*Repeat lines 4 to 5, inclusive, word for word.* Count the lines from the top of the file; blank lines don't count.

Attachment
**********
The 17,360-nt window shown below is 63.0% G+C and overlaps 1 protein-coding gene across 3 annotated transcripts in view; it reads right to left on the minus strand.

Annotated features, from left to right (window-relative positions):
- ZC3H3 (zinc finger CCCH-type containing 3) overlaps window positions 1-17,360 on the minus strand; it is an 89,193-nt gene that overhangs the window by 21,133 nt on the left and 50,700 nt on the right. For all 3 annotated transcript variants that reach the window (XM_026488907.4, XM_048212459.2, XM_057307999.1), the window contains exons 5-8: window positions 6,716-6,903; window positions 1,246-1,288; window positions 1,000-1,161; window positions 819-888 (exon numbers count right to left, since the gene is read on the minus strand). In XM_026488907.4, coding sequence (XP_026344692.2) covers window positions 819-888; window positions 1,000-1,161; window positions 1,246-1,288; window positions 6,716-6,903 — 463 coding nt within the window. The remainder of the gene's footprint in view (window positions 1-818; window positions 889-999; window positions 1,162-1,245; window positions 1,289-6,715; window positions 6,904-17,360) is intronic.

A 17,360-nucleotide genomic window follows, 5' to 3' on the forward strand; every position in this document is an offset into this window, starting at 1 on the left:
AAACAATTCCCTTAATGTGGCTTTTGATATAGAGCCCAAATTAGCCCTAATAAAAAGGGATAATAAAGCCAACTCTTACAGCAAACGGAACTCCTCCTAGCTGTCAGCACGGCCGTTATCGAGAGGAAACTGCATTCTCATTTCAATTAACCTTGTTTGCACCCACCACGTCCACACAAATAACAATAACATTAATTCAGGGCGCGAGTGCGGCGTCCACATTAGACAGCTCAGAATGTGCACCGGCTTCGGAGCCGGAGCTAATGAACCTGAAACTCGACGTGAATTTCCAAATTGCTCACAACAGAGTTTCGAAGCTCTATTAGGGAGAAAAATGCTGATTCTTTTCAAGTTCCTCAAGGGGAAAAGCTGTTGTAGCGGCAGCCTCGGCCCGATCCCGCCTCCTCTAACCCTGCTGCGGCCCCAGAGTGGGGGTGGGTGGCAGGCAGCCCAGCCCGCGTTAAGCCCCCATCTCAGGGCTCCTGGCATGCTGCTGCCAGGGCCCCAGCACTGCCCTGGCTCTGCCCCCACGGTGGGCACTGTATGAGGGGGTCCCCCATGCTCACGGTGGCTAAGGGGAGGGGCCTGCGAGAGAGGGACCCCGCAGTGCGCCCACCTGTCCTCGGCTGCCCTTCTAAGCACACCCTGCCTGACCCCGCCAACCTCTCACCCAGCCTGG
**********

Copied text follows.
A 17,360-nucleotide genomic window follows, 5' to 3' on the forward strand; every position in this document is an offset into this window, starting at 1 on the left:
AAACAATTCCCTTAATGTGGCTTTTGATATAGAGCCCAAATTAGCCCTAATAAAAAGGGATAATAAAGCCAACTCTTACAGCAAACGGAACTCCTCCTAGCTGTCAGCACGGCCGTTATCGAGAGGAAACTGCATTCTCATTTCAATTAACCTTGTTTGCACCCACCACGTCCACACAAATAACAATAACATTAATTCAGGGCGCGAGTGCGGCGTCCACATTAGACAGCTCAGAATGTGCACCGGCTTCGGAGCCGGAGCTAATGAACCTGAAACTCGACGTGAATTTCCAAATTGCTCACAACAGAGTTTCGAAGCTCTATTAGGGAGAAAAATGCTGATTCTTTTCAAGTTCCTCAAGGGGAAAAGCTGTTGTAGCGGCAGCCTCGGCCCGATCCCGCCTCCTCTAACCCTGCTGCGGCCCCAGAGTGGGGGTGGGTGGCAGGCAGCCCAGCCCGCGTTAAGCCCCCATCTCAGGGCTCCTGGCATGCTGCTGCCAGGGCCCCAGCACTGCCCTGGCTCTGCCCCCACGGTGGGCACTGTATGAGGGGGTCCCCCATGCTCACGGTGGCTAAGGGGAGGGGCCTGCGAGAGAGGGACCCCGCAGTGCGCCCACCTGTCCTCGGCTGCCCTTCTAAGCACACCCTGCCTGACCCCGCCAACCTCTCACCCAGCCTGG